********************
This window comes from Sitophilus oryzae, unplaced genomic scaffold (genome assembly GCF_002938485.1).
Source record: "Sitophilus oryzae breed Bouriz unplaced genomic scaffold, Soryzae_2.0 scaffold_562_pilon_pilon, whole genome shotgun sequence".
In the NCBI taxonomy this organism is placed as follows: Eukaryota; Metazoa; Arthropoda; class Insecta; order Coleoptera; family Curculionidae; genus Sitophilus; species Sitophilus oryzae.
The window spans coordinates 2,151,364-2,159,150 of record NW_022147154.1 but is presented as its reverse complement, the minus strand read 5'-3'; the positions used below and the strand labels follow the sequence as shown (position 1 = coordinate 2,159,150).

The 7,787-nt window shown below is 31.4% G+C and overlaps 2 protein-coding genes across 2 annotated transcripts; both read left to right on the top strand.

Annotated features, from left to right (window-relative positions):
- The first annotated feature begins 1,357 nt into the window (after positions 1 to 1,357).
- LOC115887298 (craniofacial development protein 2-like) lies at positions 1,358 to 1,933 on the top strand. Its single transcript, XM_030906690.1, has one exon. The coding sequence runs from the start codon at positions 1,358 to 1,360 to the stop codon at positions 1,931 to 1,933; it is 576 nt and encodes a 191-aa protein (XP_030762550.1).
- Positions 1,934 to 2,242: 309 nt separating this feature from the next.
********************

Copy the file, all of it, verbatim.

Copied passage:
This window comes from Sitophilus oryzae, unplaced genomic scaffold (genome assembly GCF_002938485.1).
Source record: "Sitophilus oryzae breed Bouriz unplaced genomic scaffold, Soryzae_2.0 scaffold_562_pilon_pilon, whole genome shotgun sequence".
In the NCBI taxonomy this organism is placed as follows: Eukaryota; Metazoa; Arthropoda; class Insecta; order Coleoptera; family Curculionidae; genus Sitophilus; species Sitophilus oryzae.
The window spans coordinates 2,151,364-2,159,150 of record NW_022147154.1 but is presented as its reverse complement, the minus strand read 5'-3'; the positions used below and the strand labels follow the sequence as shown (position 1 = coordinate 2,159,150).

The 7,787-nt window shown below is 31.4% G+C and overlaps 2 protein-coding genes across 2 annotated transcripts; both read left to right on the top strand.

Annotated features, from left to right (window-relative positions):
- The first annotated feature begins 1,357 nt into the window (after positions 1 to 1,357).
- LOC115887298 (craniofacial development protein 2-like) lies at positions 1,358 to 1,933 on the top strand. Its single transcript, XM_030906690.1, has one exon. The coding sequence runs from the start codon at positions 1,358 to 1,360 to the stop codon at positions 1,931 to 1,933; it is 576 nt and encodes a 191-aa protein (XP_030762550.1).
- Positions 1,934 to 2,242: 309 nt separating this feature from the next.